New York Magazine:
It is Monday morning. You have just arrived at work, and you get one of the following three emails, each promising a different reward if you get everything done that day: One says you’ll get a cash bonus. Another says your boss will give you a rare compliment. A third says you’ll get a voucher for free pizza. Which of these would motivate you to get the most done?
If you are like the subjects in a study led by Dan Ariely, the answer (obviously, I’d argue) will be pizza, with compliments coming in at a very close second.
More to the point, what matters most to you when you are actually doing a task turns out to be pretty different from what you assume will matter. As evidence, Ariely describes a study done by University of Chicago researchers Kaitlin Woolley and Ayelet Fishbach, who did a series of experiments involving gymgoers’ intrinsic and extrinsic motivation.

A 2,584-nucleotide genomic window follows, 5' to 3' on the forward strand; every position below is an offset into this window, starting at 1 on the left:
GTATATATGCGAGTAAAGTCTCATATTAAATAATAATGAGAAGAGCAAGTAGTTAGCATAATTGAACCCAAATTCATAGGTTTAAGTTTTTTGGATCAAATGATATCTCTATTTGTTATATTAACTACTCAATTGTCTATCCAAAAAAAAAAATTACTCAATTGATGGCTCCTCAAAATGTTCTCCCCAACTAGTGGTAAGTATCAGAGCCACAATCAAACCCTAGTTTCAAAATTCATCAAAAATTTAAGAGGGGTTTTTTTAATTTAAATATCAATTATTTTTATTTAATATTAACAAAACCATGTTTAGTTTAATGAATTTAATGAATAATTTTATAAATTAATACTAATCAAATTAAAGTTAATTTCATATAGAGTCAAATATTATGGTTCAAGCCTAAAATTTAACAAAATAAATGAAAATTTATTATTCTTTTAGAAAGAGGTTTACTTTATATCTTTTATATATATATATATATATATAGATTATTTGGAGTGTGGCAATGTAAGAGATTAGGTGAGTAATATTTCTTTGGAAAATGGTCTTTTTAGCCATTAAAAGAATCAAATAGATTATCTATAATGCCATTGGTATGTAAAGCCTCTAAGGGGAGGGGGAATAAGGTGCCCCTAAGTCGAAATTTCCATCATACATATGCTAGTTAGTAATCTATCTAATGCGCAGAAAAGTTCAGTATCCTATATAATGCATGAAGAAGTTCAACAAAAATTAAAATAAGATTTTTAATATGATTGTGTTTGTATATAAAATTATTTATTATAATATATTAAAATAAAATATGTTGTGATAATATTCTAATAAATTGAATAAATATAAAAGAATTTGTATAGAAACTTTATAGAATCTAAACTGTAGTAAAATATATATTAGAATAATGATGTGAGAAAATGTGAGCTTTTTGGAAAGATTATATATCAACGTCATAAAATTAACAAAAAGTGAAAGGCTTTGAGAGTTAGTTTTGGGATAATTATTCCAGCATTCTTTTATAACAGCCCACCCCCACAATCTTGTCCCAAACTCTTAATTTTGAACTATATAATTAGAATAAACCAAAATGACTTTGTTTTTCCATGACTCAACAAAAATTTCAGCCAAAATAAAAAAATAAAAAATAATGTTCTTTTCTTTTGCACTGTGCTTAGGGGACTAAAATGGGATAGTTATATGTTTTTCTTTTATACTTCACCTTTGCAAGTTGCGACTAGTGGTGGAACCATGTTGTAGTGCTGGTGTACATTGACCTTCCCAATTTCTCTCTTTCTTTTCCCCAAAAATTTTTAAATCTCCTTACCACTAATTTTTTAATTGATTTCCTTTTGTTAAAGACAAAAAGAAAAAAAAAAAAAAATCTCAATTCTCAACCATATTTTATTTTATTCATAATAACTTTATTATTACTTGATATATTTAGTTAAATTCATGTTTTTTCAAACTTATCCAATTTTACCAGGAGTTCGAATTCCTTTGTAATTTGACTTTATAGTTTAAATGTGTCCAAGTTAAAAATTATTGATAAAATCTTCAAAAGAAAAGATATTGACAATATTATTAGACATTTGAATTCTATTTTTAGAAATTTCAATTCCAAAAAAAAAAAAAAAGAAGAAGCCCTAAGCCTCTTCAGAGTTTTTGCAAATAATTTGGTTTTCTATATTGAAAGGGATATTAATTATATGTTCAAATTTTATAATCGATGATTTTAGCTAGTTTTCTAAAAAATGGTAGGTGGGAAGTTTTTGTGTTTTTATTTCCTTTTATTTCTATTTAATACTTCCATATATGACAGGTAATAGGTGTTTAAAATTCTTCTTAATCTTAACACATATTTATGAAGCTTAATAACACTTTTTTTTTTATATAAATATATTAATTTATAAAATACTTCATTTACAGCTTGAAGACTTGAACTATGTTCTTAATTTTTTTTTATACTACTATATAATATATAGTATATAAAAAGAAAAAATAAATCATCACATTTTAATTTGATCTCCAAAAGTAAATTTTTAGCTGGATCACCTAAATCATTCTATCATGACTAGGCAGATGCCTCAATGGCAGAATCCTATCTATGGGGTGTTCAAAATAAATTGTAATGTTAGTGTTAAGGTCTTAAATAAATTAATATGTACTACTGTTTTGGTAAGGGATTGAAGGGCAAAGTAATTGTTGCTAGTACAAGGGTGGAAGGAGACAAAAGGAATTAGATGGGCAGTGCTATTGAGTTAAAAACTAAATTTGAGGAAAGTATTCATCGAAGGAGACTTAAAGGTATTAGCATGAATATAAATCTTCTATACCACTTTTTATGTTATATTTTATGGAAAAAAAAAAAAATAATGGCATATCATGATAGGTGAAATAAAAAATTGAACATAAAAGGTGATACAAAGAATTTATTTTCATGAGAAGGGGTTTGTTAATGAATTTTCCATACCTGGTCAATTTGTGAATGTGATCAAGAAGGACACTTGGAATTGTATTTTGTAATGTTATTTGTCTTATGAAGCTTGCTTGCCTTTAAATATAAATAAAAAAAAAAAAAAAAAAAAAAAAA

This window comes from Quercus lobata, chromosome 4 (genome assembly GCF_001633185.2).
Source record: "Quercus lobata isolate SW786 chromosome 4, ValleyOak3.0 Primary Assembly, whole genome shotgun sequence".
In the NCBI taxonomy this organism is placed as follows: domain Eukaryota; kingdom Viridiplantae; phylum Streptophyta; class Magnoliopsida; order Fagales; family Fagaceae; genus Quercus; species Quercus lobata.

As Wharton professor Adam Grant has explained it, the motivational power of money and prestige at work fade more quickly than a sense of appreciation.
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